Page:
PM Netanyahu: Opposition did not agree to a single proposal to compromise

‘Fulfilling the will of the voters is absolutely not the end of democracy, but the essence of democracy,’ PM Netanyahu says.


Israeli Prime Minister Benjamin Netanyahu on Monday evening addressed the Israeli public, explaining why the Knesset approved the changes to the reasonableness standard and asking the opposition to cooperate to reach broad consensus on the rest of the judicial reform.

“Today we carried out a necessary democratic process,” Netanyahu said. “This process was intended to bring back a measure of balance between the authorities – what we had here for 50 years.”

“We passed an amendment to the reasonableness standard, so that the chosen government will be able to lead its policies in accordance with the decision of the majority of the country’s citizens. Fulfilling the will of the voters is absolutely not the end of democracy, but the essence of democracy. Because of the importance of this issue, the coalition worked in every way to bring about agreements with the opposition.”

Netanyahu emphasized, “I want to tell you, this is really not something that is to be taken for granted. In previous instances of sharp public disagreements, the governments did not reach out to those who opposed them. Not in Oslo A, not in Oslo B, not in the Disengagement from Gush Katif, and not regarding the agreements to give away State land and gas reservoirs to Lebanon and essentially to Hezbollah.”

“But we – we acted differently. We did agree to stop the legislation. We stopped it for three straight months. We agreed to significant changes to the original policy. And I say with pain: Not a single one of our compromise proposals was accepted. Not even one. Even today in the Knesset plenum, at the height of the vote, until the last moment, we tried to reach agreements. But the other side continued to refuse.”

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“I would like to remind you that until recently, officials in the opposition supported changing the reasonableness standard,” he added. “A few even agreed to completely cancel it. But even if they do not agree to the reasonable amendment which was put forth, this certainly does not justify disrupting the lives and causing suffering to millions of civilians – millions of civilians who are not managing to come to work, or to hospitals, or to the airport, because of roads being blocked, ambulances being delayed, fires being set, the airport being blocked.”

“And despite all this, we will continue to work towards communication and achieving agreements. We are not giving up on the chance to achieve a broad consensus, and I am telling you that it is possible. In the coming days, the coalition will turn to the opposition with the goal of holding discourse between us. We are willing to discuss everything, and immediately, and to do it during a round of talks during the [summer] break, and to reach an agreement on everything – and if necessary, we will add more time, until the end of November. That is more than enough time to reach agreements – and we have agreements. We all agree that we, Israel, must remain a strong democracy; that it should continue to protect personal rights for everyone; that it will not become a state of Jewish law; that the court will continue to be independent; and that no side should control it. I want to emphasize again: That no side control the court. It simply will not happen under our watch.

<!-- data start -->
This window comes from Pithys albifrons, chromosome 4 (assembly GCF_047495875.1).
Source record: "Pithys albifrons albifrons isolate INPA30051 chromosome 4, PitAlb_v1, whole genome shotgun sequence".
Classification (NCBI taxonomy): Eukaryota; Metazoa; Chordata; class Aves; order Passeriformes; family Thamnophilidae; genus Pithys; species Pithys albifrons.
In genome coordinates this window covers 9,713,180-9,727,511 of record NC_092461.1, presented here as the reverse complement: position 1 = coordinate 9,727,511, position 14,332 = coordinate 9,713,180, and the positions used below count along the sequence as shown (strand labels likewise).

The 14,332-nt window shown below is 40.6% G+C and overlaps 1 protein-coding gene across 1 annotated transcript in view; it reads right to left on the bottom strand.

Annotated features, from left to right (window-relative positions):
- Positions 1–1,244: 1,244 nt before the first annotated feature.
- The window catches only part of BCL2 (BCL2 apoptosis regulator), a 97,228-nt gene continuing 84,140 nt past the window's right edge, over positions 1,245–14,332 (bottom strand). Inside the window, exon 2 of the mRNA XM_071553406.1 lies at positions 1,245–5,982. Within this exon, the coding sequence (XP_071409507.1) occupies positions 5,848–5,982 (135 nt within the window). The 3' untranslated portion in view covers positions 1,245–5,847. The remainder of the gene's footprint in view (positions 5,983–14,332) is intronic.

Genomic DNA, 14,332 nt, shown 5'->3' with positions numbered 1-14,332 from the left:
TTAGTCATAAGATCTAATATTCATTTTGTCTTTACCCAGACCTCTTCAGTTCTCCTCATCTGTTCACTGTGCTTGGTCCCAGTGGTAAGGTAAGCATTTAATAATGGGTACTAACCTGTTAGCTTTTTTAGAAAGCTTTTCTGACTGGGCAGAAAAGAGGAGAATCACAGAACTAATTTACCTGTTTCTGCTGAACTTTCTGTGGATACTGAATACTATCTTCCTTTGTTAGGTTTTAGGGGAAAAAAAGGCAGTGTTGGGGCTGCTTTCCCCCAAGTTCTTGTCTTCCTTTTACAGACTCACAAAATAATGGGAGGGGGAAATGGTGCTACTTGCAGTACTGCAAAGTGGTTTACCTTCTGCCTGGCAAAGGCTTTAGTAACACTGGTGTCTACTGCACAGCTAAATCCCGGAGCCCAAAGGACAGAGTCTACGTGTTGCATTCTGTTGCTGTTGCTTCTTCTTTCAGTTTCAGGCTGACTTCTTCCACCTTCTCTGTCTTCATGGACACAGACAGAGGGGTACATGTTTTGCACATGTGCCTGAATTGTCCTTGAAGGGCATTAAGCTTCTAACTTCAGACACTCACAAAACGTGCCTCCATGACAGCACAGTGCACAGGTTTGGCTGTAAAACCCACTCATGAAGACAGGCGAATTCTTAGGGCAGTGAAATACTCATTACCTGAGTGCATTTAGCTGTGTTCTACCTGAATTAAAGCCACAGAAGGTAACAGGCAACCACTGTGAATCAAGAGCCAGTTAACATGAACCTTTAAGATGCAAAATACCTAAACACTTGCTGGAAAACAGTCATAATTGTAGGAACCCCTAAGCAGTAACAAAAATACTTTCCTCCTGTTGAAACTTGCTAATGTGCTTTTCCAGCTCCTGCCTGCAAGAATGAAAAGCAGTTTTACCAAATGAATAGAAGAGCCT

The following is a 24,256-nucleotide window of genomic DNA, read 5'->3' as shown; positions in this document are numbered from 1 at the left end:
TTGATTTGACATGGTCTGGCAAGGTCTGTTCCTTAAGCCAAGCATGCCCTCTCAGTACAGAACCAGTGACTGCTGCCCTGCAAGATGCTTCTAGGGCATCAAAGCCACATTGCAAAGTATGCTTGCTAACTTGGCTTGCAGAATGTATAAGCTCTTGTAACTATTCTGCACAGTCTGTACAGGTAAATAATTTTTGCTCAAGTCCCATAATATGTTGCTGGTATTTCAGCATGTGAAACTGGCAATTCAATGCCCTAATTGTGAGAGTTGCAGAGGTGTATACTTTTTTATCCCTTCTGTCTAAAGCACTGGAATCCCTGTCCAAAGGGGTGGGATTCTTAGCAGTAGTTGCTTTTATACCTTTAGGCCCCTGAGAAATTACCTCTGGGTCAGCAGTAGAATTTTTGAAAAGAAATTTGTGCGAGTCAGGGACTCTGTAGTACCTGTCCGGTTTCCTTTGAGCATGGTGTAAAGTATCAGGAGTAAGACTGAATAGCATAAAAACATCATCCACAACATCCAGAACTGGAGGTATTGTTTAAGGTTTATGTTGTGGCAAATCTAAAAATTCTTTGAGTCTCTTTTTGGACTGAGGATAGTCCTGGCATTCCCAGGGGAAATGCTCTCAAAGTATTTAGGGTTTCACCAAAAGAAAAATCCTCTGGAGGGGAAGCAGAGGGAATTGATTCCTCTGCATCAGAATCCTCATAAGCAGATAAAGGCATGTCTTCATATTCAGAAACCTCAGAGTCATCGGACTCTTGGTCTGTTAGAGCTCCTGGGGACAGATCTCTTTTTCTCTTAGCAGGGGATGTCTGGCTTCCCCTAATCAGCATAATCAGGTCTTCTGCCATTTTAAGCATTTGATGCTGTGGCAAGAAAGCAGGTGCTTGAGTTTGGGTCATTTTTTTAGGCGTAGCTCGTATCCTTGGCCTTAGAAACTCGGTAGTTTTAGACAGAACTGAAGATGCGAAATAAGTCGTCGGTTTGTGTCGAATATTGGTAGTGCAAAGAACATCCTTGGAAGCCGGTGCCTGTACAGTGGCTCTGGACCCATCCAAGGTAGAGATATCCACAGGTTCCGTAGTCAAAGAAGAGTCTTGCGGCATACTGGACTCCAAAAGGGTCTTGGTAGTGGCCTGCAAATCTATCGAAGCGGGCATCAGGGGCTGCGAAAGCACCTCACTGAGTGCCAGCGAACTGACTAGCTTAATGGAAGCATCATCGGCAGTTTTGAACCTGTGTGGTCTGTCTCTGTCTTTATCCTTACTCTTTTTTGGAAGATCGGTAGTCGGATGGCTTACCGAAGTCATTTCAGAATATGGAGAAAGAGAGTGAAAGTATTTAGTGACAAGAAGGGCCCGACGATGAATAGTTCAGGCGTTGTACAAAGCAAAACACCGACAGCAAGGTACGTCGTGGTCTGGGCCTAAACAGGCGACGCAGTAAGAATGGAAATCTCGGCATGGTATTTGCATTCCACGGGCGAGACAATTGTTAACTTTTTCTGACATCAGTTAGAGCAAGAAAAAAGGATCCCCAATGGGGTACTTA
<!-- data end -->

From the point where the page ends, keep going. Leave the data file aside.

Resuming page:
“Citizens of Israel, we must agree on one more thing: The IDF must remain outside of any political disagreement.”


July 25, 2023 | 2 Comments »

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2 Comments / 2 Comments

  1. One point most people are missing is that many of the protesters belong to the leaders of the Israeli community and by that I do not mean members of Knesset.
    The officers who served in the army were trained to lead, the managers of companies large and small must also lead their companies to success.
    The only way forward is to reach agreement on how Israel will be led for the coming years. Although Israel is the land of the Jews, it doesn’t always feel as if they believe that themselves, but without the past generations, we wouldn’t have Israel today.
    It’s time to grow up, behave like sensible adults, sit down around a round table and reach a compromise everyone can live with. That compromise has to start at the top with the Supreme Court and the government.
    My proposal is that the Supreme Court has to lead the way.

  2. Continuing to reach out to the opposition is very noble and probably good politik but it should be made conditional on the cessation of all apocalyptic rhetoric and threats of violence. The talks must not take place under threat of blackmail. If they continue their rioting then the reforms should go ahead without their input and they’ll just have to live with it.